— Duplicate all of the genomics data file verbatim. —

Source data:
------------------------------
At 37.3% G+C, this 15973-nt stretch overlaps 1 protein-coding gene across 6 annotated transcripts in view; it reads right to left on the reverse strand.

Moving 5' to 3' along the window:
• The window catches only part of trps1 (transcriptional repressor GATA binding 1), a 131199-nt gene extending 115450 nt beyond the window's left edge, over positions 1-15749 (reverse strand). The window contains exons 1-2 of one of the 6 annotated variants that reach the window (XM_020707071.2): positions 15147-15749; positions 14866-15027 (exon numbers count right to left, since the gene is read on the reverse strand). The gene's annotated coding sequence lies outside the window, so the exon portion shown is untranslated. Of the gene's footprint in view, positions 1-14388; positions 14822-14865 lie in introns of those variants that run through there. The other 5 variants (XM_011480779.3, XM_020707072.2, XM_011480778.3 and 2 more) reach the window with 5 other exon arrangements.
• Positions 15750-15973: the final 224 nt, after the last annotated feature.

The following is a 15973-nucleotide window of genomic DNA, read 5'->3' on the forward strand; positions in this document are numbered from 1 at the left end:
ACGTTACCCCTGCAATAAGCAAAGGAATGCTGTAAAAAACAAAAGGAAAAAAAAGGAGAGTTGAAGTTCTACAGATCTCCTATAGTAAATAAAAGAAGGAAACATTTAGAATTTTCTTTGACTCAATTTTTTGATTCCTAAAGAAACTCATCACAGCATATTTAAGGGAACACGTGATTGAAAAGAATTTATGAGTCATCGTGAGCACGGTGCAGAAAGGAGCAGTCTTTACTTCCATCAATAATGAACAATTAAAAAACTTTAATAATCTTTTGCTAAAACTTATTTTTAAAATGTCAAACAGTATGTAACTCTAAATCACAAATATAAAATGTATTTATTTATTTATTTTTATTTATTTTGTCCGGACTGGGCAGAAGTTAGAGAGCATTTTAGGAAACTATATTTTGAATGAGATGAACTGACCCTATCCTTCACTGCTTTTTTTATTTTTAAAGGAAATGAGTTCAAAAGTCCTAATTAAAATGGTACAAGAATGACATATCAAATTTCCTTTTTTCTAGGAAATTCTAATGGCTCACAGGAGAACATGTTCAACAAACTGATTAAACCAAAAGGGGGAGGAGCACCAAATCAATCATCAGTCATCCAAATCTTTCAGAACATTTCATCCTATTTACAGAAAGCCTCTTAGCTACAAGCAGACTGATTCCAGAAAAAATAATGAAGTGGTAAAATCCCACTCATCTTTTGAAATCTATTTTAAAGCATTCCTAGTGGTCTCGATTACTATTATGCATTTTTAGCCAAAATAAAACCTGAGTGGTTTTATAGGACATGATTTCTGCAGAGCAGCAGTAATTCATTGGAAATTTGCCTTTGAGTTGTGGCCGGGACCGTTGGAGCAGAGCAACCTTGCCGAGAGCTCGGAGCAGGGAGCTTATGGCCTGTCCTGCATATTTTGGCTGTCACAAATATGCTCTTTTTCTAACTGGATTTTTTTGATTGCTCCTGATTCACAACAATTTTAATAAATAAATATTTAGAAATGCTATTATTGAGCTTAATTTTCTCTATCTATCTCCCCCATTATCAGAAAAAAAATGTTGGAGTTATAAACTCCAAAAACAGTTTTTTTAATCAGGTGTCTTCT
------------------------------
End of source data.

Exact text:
At 37.3% G+C, this 15973-nt stretch overlaps 1 protein-coding gene across 6 annotated transcripts in view; it reads right to left on the reverse strand.

Moving 5' to 3' along the window:
• The window catches only part of trps1 (transcriptional repressor GATA binding 1), a 131199-nt gene extending 115450 nt beyond the window's left edge, over positions 1-15749 (reverse strand). The window contains exons 1-2 of one of the 6 annotated variants that reach the window (XM_020707071.2): positions 15147-15749; positions 14866-15027 (exon numbers count right to left, since the gene is read on the reverse strand). The gene's annotated coding sequence lies outside the window, so the exon portion shown is untranslated. Of the gene's footprint in view, positions 1-14388; positions 14822-14865 lie in introns of those variants that run through there. The other 5 variants (XM_011480779.3, XM_020707072.2, XM_011480778.3 and 2 more) reach the window with 5 other exon arrangements.
• Positions 15750-15973: the final 224 nt, after the last annotated feature.

The following is a 15973-nucleotide window of genomic DNA, read 5'->3' on the forward strand; positions in this document are numbered from 1 at the left end:
ACGTTACCCCTGCAATAAGCAAAGGAATGCTGTAAAAAACAAAAGGAAAAAAAAGGAGAGTTGAAGTTCTACAGATCTCCTATAGTAAATAAAAGAAGGAAACATTTAGAATTTTCTTTGACTCAATTTTTTGATTCCTAAAGAAACTCATCACAGCATATTTAAGGGAACACGTGATTGAAAAGAATTTATGAGTCATCGTGAGCACGGTGCAGAAAGGAGCAGTCTTTACTTCCATCAATAATGAACAATTAAAAAACTTTAATAATCTTTTGCTAAAACTTATTTTTAAAATGTCAAACAGTATGTAACTCTAAATCACAAATATAAAATGTATTTATTTATTTATTTTTATTTATTTTGTCCGGACTGGGCAGAAGTTAGAGAGCATTTTAGGAAACTATATTTTGAATGAGATGAACTGACCCTATCCTTCACTGCTTTTTTTATTTTTAAAGGAAATGAGTTCAAAAGTCCTAATTAAAATGGTACAAGAATGACATATCAAATTTCCTTTTTTCTAGGAAATTCTAATGGCTCACAGGAGAACATGTTCAACAAACTGATTAAACCAAAAGGGGGAGGAGCACCAAATCAATCATCAGTCATCCAAATCTTTCAGAACATTTCATCCTATTTACAGAAAGCCTCTTAGCTACAAGCAGACTGATTCCAGAAAAAATAATGAAGTGGTAAAATCCCACTCATCTTTTGAAATCTATTTTAAAGCATTCCTAGTGGTCTCGATTACTATTATGCATTTTTAGCCAAAATAAAACCTGAGTGGTTTTATAGGACATGATTTCTGCAGAGCAGCAGTAATTCATTGGAAATTTGCCTTTGAGTTGTGGCCGGGACCGTTGGAGCAGAGCAACCTTGCCGAGAGCTCGGAGCAGGGAGCTTATGGCCTGTCCTGCATATTTTGGCTGTCACAAATATGCTCTTTTTCTAACTGGATTTTTTTGATTGCTCCTGATTCACAACAATTTTAATAAATAAATATTTAGAAATGCTATTATTGAGCTTAATTTTCTCTATCTATCTCCCCCATTATCAGAAAAAAAATGTTGGAGTTATAAACTCCAAAAACAGTTTTTTTAATCAGGTGTCTTCT